Andrew Forsyth is a consultant for MRC Data, formerly Nielsen Canada, a marketing data and audience analysis company. He said the government must figure out how it can properly regulate this new media environment – a difficult task.
Wall and Geist both agree that while the Broadcasting Act needs updating, the tension lies in how it is accomplished.
Wall said he didn’t think it was a good idea to try to fit new services and technologies into a framework designed for older means of communication that are fundamentally different.
This sentiment was shared by Peter Menzies, senior researcher at the Macdonald-Laurier Institute and former vice-chair of the CRTC.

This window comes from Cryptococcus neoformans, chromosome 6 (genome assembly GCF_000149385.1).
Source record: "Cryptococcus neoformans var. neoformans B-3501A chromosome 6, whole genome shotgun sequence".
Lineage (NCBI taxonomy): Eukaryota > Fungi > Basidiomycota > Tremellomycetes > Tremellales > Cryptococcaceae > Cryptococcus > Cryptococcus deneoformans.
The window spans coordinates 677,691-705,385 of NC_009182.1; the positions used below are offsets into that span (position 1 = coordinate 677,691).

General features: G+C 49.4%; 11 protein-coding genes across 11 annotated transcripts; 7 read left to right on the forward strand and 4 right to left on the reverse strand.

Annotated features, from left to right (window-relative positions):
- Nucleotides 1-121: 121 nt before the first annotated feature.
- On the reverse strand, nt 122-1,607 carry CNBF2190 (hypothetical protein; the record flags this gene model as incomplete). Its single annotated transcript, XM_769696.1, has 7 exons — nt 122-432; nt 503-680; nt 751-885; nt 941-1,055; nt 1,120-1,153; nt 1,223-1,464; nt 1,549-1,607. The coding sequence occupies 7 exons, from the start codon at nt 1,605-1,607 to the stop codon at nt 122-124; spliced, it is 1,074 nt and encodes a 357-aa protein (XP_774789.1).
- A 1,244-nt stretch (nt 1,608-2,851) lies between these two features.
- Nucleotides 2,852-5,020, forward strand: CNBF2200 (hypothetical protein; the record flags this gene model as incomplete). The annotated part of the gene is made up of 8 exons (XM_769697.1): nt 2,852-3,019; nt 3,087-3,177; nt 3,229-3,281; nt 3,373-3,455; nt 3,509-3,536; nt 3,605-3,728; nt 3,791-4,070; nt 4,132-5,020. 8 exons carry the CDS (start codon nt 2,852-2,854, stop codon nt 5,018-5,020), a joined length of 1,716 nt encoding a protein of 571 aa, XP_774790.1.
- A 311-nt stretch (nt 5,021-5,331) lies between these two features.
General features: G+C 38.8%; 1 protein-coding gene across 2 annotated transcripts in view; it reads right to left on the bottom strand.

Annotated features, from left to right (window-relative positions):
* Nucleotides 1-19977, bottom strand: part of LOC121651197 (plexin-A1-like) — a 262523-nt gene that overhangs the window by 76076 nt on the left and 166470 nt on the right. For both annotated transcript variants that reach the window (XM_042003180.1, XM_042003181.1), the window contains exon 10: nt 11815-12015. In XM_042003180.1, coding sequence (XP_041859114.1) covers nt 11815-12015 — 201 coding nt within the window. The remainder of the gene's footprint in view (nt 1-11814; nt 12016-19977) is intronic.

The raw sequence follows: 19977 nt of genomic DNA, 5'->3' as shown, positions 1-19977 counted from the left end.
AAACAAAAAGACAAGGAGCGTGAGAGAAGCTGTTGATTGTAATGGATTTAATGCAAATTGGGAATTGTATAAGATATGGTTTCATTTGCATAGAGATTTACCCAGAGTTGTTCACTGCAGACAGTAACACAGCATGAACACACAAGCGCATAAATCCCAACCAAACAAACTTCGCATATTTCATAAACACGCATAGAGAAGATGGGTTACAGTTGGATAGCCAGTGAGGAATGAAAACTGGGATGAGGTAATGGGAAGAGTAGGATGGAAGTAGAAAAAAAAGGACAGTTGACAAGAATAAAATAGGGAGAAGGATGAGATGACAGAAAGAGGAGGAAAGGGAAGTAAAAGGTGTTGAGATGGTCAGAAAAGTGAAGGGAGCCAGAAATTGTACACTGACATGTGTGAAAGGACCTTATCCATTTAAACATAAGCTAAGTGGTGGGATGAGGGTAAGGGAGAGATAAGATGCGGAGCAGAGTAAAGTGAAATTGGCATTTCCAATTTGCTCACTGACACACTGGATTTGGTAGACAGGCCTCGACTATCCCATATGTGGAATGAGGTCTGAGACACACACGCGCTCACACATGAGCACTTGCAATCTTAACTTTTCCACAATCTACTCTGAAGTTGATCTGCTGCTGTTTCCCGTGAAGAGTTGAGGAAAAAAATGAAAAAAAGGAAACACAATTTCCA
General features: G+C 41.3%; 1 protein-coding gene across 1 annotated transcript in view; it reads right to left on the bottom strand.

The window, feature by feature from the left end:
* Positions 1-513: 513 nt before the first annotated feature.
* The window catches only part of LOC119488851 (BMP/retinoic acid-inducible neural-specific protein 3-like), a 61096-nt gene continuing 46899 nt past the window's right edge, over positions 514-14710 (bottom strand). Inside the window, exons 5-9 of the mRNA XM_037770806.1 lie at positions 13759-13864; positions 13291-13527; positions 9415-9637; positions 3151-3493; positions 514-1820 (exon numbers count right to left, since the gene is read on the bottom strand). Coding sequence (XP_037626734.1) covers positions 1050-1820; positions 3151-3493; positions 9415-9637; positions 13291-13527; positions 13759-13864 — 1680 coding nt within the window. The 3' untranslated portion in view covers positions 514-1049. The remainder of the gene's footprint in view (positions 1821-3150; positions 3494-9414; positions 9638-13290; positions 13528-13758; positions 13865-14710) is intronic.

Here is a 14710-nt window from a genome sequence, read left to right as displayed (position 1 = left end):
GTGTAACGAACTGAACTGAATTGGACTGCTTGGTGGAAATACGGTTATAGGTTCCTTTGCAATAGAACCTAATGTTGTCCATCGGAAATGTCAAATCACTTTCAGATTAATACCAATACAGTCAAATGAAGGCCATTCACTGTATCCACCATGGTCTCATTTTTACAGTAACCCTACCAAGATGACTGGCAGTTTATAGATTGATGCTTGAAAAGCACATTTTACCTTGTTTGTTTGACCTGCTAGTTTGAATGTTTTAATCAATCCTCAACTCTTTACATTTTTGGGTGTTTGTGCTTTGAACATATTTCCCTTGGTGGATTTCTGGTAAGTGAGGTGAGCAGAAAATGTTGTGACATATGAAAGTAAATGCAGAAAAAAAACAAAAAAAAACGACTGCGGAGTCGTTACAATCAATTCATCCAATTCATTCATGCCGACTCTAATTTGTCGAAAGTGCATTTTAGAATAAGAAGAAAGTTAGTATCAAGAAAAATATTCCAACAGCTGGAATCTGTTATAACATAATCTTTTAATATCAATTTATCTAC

“The idea behind the broadcasting industry is that the government allows people to use Crown property,” he said. “It’s something the Crown has; it can set the rules for its use. The Crown does not own the Internet, but it claims it does. “
In the radio world, the CRTC has been able to get stations to help subsidize Canadian content by raising prescribed amounts and transferring them to funding and granting organizations like the Foundation to Help Canadian Talent on Record (FACTOR ) and the Canadian Music Fund.
“It all depended on a licensing system,” Wall said. “Well, are you going to authorize Spotify? How are you going to do that? “
If the goal is to ensure that streaming companies contribute to these subsidies, Menzies said it could be done in other ways “without claiming that the internet is broadcasting.”